In Stockholm last night, 50,000 or so people gathered for a football match, trying to find a way of celebrating all of these things. Around town before the game the atmosphere was not as boisterous as usual, but in the ground the old conviction gradually returned. The PA played Bob Marley’s Three Little Birds, an Ajax staple with lyrics not entirely appropriate: there is plenty about which to worry, and for some every little thing is never going to be alright.

But somehow the sentiment felt right and the Mancunian contingent joined in with gusto, following it up with “We’ll never die,” – a song of defiance born from the ashes of the Munich air disaster and generally aired at the end of games, often when defeat is imminent. Last night it was needed from the outset, though this time its final line – “we’ll keep the red flag flying high, coz Man United will never die" – was not about a football team but a city, a spirit, and a way of life. 

Over the course of the night, every burst of song and even the minute's silence chorused with that theme: “Manchester, Manchester, Manchester”; “Manchester la la la”; “Oh Manchester is wonderful”. Sparse and simple words, layered and complex meanings.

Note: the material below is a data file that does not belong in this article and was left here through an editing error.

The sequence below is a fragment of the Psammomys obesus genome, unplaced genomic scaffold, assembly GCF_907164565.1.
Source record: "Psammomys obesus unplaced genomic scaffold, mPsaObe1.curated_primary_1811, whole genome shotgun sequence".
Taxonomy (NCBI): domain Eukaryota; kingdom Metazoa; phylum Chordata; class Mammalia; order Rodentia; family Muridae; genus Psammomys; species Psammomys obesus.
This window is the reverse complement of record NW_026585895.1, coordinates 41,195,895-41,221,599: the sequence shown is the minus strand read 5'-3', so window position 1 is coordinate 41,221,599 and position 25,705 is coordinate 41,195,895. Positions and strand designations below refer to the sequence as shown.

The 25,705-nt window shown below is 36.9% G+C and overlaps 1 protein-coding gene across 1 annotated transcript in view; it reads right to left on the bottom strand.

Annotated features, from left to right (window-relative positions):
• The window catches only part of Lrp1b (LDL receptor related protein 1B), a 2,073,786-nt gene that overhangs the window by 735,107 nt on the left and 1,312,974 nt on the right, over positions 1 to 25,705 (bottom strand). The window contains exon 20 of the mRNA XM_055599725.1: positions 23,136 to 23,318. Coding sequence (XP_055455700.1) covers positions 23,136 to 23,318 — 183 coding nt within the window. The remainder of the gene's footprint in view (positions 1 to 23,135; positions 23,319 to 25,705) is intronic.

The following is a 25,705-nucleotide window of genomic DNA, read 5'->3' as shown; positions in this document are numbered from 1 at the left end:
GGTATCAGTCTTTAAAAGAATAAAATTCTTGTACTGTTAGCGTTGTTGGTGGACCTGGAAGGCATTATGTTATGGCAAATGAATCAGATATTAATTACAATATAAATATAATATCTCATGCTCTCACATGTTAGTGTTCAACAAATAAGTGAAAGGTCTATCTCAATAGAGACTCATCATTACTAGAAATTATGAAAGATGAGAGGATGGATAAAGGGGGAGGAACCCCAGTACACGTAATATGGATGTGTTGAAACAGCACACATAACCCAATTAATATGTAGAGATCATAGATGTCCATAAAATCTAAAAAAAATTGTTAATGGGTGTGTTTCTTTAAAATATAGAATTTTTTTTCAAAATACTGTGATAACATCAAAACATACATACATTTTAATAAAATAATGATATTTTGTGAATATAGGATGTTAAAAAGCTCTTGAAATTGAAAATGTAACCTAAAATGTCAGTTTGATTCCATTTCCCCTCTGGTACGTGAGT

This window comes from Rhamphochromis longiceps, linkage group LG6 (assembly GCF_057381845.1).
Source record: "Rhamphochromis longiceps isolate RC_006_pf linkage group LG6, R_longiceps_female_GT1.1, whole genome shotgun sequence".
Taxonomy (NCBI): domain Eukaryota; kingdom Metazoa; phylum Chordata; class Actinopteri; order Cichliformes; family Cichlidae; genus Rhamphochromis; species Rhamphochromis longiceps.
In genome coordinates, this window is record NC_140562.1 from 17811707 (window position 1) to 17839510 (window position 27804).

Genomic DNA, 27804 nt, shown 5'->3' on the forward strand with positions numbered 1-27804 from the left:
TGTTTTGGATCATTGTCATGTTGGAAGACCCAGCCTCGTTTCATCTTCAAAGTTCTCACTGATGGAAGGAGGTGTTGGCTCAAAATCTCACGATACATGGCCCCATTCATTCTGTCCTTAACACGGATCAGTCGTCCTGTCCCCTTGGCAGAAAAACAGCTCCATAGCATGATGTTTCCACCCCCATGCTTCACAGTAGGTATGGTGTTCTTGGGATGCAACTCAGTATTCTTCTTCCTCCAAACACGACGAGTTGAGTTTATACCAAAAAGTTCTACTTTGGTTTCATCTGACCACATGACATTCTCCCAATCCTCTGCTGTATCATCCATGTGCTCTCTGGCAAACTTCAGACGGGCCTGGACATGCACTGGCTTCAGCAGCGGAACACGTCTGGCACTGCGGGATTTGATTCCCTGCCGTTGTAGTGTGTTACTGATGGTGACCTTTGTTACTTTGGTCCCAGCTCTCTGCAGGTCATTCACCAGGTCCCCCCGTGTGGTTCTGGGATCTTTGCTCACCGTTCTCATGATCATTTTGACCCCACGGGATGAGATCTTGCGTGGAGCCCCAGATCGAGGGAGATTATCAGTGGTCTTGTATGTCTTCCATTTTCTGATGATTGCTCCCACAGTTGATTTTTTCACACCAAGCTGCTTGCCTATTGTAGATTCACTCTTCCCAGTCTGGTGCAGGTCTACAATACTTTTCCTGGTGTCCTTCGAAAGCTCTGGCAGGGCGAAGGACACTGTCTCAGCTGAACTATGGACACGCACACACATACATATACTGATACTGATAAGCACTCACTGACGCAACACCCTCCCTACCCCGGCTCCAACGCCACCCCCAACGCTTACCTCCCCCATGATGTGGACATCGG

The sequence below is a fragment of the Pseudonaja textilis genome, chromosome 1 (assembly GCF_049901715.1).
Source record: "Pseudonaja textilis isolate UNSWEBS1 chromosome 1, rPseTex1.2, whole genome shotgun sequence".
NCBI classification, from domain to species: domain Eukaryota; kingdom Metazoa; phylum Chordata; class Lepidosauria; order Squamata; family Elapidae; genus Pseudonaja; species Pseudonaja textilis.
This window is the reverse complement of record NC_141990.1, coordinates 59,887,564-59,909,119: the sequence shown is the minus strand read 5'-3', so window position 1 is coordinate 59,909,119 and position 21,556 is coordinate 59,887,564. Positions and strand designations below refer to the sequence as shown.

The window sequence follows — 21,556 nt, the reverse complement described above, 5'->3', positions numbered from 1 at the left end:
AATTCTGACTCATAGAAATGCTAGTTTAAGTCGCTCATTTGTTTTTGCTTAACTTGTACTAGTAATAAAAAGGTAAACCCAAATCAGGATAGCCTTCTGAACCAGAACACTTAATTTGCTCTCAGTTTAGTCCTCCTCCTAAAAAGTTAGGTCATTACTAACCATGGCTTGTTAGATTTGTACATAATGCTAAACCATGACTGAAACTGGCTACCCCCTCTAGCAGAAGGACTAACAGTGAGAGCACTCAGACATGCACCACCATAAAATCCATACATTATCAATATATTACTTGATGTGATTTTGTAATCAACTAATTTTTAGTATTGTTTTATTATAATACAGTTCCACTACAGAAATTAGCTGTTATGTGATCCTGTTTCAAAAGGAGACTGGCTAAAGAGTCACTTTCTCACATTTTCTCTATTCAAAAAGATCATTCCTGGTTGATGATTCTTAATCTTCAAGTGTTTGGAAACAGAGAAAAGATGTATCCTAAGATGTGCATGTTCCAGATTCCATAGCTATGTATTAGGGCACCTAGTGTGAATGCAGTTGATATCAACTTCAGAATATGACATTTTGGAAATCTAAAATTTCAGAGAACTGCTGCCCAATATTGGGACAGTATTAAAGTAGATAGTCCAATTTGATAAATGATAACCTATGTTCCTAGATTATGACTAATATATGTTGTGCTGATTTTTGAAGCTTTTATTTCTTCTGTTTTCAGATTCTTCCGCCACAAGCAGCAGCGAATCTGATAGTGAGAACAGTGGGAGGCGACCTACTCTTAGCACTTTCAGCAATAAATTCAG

The match itself was a curious affair. Rarely has it mattered so little whether or not United won; rarely has it been so special that they did. Manchester United do not represent or appeal to everyone in Manchester but they epitomise a similar brilliance to Manchester, brilliance which they take to the world. Brilliance like youthfulness, toughness, swagger and zest; brilliance which has been to the fore these last three days, despite it all.

Last night they drew upon their most prosaic aspects, outfighting and outrunning a willing but callow opponent to win the only trophy to have eluded them. They did not make things better, but they did bring happiness and positivity at a time when happiness and positivity needed to be brought; football is not “the most important of the least important things,” it is the least important of the most important things.